Thursday, June 21, 2007

Shortly after our April 24, 2005 Living History Day, the California State Parks Archeology, History and Museums Division, in cooperation with the South Yuba River Park Association, shipped two historic freight wagons from the Historic Barn to Pennsylvania for "conservation."  These freighters had been acquired through the state Museum Initiative Unit of the Archives, History and Museums Division, which also provided funds for the conservation from a federal grant.  (To see an article and photograph of the shipment in the May 11, 2005 issue of The Union, click here.  Note: Be patient, this page takes a long time to load. Also, The Union web archives record is dated 2006, but my records and pictures of the wagons ready for shipment are dated 2005)

On that Living History Day, thanks to the foresight of Diane Marten, photographs were taken of the two wagons so we now have before and after comparisons of the conservation.  What is "conservation" in this sense?  From the pictures below I conclude it is somewhere between very careful cleaning, and restoration, with as little restoration as possible so that the conservation is "reversible."  The actual materials and condition of the historic item should be preserved to the extent possible, i.e., "conserved."

The two freighters are very similar, the most notable difference being that the brake lever is on the left side of the wagon in one and on the right side in the other.  I therefore refer to them below as the left-brake freighter and the right-brake freighter.  The first picture below is of the right-brake freighter on its pallet for shipment to Pennsylvania for conservation.  This freighter was in reasonably good shape, except for layers of dirt and decay, brake shoes so damaged they were wrapped in plastic, and some broken boards and bend rods.

Right-brake freighter ready for shipment to Pennsylvania to be "conserved."
You can see hints of grime-coated red paint on the inside of the right front wheel (left in the picture).

This crop into the front wheel better shows patches of red paint that were cleaned and conserved.

Same wagon, moments following its return to the barn after conservation.
The picture was taken from the same quadrant as in the pre-conservation photo.

In the picture immediately above you can see that the broken boards have been repaired (or replaced -- the conservation was so well done it's hard to tell just from pictures, but I think I detect that the lowermost side board has been replaced) and all surfaces cleaned.  The careful cleaning has revealed many patches of red paint that hadn't worn away with years of service, and the recreated brake shoe has been painted red in patches to match the partially worn appearance of the revealed paint.  It's now easy to imagine that this freighter was an attractive combination of teal-colored body with bright red wheels, undercarriage, and brake beam and shoes.  Teamster pride was just as strong in the 19th century as it is in the 21st.  But the conservation process has left the historic wagon as it was found, except for bringing it back into its functional form in reasonable repair.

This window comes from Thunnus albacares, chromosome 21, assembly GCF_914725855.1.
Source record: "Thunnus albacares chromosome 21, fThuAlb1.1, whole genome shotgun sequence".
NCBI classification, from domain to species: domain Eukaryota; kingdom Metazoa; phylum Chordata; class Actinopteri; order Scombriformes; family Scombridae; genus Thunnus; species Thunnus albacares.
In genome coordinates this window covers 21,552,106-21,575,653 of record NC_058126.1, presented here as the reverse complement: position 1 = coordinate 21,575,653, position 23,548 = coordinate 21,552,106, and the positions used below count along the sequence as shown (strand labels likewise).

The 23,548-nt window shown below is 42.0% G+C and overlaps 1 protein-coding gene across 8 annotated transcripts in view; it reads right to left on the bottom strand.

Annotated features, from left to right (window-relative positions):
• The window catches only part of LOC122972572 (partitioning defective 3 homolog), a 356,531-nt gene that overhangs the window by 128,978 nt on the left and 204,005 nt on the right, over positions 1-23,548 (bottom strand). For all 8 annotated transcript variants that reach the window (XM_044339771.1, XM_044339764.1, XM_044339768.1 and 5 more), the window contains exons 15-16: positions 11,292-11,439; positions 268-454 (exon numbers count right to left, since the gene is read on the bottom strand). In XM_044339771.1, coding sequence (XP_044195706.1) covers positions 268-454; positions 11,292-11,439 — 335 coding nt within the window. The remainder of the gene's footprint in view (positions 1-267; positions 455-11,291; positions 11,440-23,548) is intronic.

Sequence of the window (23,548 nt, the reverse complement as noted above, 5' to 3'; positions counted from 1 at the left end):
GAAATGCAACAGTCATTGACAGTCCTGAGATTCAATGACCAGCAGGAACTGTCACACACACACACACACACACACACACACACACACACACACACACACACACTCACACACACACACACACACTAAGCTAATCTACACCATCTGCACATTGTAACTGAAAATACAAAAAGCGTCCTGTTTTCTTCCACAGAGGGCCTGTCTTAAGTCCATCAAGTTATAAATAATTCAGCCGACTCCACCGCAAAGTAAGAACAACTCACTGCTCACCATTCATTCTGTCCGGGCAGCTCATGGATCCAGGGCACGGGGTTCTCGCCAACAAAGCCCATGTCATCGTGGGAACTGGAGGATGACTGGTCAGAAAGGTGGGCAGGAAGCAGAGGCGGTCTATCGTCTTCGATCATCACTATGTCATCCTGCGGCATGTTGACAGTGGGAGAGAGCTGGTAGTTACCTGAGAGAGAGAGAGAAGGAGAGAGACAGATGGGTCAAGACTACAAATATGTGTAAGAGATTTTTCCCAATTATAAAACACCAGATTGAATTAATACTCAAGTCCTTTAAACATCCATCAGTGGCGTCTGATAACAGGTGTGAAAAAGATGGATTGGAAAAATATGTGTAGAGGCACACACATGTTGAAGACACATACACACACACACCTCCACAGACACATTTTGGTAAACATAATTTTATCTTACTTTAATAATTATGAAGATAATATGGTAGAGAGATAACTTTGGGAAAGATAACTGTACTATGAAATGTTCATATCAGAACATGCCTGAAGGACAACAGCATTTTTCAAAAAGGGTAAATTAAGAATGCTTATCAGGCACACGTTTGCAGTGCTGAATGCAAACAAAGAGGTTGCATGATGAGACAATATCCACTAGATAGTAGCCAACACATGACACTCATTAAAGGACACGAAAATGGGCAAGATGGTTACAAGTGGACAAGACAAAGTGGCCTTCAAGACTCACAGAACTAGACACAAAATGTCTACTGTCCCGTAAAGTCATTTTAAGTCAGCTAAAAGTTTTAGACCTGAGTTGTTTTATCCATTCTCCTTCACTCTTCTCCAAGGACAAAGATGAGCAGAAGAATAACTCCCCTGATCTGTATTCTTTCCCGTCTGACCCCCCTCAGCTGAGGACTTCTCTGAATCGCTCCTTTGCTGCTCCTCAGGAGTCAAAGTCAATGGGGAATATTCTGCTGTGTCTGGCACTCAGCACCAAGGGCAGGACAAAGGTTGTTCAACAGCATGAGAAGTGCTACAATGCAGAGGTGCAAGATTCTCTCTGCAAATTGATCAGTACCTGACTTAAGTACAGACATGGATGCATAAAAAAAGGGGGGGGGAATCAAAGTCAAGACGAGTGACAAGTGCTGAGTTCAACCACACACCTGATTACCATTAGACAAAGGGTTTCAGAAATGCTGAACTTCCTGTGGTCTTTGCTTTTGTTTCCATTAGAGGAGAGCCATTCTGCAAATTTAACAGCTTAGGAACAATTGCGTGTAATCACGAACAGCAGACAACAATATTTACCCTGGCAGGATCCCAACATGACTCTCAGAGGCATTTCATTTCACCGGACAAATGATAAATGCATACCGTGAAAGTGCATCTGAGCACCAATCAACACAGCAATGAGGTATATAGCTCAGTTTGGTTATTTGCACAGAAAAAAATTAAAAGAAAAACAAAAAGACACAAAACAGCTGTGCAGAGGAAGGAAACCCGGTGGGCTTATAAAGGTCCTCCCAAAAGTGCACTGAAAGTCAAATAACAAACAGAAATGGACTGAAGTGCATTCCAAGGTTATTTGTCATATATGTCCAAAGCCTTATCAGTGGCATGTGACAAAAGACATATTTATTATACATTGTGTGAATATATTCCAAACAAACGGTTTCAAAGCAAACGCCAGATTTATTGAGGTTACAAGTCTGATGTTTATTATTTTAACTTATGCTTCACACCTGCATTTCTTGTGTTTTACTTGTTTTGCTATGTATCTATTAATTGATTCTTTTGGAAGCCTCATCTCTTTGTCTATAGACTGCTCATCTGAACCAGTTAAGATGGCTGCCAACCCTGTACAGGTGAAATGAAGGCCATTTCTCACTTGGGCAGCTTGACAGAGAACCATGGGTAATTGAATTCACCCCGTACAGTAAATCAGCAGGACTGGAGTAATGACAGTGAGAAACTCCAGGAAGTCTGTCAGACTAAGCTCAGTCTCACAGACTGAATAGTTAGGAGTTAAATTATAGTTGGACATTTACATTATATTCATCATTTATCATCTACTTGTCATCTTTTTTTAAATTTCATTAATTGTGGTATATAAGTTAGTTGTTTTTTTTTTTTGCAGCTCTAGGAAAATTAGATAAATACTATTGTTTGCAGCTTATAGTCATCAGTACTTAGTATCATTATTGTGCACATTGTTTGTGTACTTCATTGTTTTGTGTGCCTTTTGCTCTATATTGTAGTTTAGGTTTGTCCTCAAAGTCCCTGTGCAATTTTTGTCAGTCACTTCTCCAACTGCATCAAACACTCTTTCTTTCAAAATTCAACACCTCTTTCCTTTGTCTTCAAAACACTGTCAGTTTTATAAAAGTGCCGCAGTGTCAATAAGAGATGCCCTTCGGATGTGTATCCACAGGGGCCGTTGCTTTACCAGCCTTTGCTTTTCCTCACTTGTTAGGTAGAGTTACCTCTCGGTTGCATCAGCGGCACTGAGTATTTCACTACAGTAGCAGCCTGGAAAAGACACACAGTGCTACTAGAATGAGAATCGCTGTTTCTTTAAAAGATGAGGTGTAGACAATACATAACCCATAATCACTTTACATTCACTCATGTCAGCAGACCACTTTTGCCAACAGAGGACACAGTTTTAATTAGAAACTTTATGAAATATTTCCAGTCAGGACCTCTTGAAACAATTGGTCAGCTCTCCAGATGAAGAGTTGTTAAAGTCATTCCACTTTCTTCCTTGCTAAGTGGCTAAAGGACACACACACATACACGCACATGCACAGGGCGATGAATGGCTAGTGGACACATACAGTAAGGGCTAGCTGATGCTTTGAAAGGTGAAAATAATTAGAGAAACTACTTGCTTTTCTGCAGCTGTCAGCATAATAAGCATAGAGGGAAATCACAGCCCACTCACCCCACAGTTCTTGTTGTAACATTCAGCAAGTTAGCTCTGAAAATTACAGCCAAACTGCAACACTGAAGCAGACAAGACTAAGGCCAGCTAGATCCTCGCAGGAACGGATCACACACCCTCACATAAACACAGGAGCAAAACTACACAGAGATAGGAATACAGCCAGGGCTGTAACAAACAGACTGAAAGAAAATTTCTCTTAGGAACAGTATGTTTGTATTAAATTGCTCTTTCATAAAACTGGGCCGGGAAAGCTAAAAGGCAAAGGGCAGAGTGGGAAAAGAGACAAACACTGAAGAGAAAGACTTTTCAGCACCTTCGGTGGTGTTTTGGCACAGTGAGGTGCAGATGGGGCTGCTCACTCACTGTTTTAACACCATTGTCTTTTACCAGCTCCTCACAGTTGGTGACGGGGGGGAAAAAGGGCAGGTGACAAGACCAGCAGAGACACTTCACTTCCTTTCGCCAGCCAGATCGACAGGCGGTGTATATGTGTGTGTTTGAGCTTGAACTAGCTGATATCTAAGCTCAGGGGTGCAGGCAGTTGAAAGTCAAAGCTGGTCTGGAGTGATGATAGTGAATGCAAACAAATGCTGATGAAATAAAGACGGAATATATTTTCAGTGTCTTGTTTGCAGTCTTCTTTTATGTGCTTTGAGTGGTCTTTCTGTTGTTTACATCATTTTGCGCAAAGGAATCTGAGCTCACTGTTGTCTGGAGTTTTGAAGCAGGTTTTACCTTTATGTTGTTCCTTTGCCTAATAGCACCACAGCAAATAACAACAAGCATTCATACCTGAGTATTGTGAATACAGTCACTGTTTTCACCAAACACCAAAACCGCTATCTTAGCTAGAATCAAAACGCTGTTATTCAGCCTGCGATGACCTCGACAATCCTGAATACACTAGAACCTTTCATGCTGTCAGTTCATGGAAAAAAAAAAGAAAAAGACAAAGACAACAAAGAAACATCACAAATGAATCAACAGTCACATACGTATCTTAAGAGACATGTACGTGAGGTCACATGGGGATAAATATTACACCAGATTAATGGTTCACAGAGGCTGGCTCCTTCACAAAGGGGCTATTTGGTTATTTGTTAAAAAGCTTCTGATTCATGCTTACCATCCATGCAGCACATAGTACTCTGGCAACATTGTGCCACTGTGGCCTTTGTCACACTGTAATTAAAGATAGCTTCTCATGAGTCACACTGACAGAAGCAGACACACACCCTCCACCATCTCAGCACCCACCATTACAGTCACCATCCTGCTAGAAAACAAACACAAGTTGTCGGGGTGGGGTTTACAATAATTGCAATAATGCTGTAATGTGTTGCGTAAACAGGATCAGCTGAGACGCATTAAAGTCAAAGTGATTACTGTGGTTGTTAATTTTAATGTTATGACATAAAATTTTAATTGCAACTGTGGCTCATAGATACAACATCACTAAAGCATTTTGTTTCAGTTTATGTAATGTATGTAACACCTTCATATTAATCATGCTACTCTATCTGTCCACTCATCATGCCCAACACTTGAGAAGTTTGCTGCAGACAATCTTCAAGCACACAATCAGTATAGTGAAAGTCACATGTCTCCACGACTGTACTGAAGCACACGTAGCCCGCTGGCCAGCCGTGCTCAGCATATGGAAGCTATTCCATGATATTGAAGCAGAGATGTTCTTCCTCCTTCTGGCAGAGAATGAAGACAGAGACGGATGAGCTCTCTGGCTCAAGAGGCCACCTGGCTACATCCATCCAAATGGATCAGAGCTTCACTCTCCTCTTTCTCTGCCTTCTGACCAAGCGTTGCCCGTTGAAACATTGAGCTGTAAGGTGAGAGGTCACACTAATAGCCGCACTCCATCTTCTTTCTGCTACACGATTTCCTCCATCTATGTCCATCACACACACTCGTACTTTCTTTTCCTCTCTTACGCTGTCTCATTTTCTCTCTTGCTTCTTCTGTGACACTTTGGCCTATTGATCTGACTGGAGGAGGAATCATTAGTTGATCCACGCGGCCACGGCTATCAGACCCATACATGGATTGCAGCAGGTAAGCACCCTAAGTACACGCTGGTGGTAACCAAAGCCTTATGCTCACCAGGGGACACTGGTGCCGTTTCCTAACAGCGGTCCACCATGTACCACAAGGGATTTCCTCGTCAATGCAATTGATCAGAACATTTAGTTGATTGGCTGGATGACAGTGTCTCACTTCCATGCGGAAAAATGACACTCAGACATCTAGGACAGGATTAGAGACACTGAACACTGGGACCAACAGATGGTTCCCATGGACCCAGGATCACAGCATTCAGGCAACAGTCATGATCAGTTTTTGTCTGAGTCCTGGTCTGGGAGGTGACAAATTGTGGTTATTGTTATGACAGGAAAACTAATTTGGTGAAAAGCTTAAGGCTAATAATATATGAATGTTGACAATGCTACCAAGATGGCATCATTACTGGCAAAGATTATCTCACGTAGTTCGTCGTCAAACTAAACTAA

Another view, among other items in the Historic Barn.

The second wagon arrived about an hour later, after it was transferred to a local tow truck which could navigate Pleasant Valley Road and off load the wagon into the barn, as was the first wagon.

The left-brake freighter arrives via tow truck.
Two members of the California Parks Archives, History and Museums Division follow in the white truck.

The truck turns into position to back up, as we see more of the Historic Barn.

A better view of the freighter is revealed as the truck backs toward the barn.

Crop into the above picture to better see the left-brake freighter -- what a beauty!

Same wagon on pallet for shipment to Pennsylvania.  The entire brake side of the wagon has collapsed.

Tow truck operator begins to tilt the truck bed to off load the freighter.
It's easy to spot replacement boards and stacking pegs by comparing pre- and post-conservation photos.

Workers steer the freighter to one side so it rolls into proper position in the barn.

Freight wagon with front wheels turned.
The new section of top board and its pegs are easy to see in this picture.

View from the other side, as the freighter is carefully eased down the truck bed.
This side also has a new section of top board, and the front panel and foot rest are probably new as well.

The above picture can be compared with this pre-conserved picture of the same side.

The wagon is now almost in its new home in the Historic Barn.